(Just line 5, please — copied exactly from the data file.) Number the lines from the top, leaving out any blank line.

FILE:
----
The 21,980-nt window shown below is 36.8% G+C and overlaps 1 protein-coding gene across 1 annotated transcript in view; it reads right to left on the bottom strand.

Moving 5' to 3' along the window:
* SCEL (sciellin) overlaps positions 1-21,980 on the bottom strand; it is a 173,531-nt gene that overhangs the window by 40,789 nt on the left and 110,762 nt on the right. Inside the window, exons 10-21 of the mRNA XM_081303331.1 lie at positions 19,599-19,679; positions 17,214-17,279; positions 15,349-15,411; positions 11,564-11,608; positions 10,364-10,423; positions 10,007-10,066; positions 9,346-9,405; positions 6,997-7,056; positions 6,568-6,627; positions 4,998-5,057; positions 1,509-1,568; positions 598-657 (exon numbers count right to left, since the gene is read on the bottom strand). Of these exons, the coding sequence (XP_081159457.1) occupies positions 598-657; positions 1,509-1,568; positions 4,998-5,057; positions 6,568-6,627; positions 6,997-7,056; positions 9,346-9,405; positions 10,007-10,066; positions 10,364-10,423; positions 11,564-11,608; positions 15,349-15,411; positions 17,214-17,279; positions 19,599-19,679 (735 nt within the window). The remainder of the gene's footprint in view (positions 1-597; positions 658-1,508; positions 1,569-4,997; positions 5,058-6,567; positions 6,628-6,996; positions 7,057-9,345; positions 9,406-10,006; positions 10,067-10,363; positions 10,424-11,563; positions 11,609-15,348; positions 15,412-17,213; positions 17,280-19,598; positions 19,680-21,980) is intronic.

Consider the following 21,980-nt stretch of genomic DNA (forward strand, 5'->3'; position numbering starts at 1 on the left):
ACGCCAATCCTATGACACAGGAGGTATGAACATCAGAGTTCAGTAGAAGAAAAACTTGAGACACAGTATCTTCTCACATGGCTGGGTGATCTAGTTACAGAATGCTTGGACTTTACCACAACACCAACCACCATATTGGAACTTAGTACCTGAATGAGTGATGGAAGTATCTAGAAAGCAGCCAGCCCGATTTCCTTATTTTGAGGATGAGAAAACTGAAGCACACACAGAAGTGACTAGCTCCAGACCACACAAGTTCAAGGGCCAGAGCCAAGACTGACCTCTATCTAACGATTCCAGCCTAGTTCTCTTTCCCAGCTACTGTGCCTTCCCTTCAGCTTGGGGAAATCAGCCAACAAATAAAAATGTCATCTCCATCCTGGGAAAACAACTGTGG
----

ACGCCAATCCTATGACACAGGAGGTATGAACATCAGAGTTCAGTAGAAGAAAAACTTGAGACACAGTATCTTCTCACATGGCTGGGTGATCTAGTTACAGAATGCTTGGACTTTACCACAACACCAACCACCATATTGGAACTTAGTACCTGAATGAGTGATGGAAGTATCTAGAAAGCAGCCAGCCCGATTTCCTTATTTTGAGGATGAGAAAACTGAAGCACACACAGAAGTGACTAGCTCCAGACCACACAAGTTCAAGGGCCAGAGCCAAGACTGACCTCTATCTAACGATTCCAGCCTAGTTCTCTTTCCCAGCTACTGTGCCTTCCCTTCAGCTTGGGGAAATCAGCCAACAAATAAAAATGTCATCTCCATCCTGGGAAAACAACTGTGG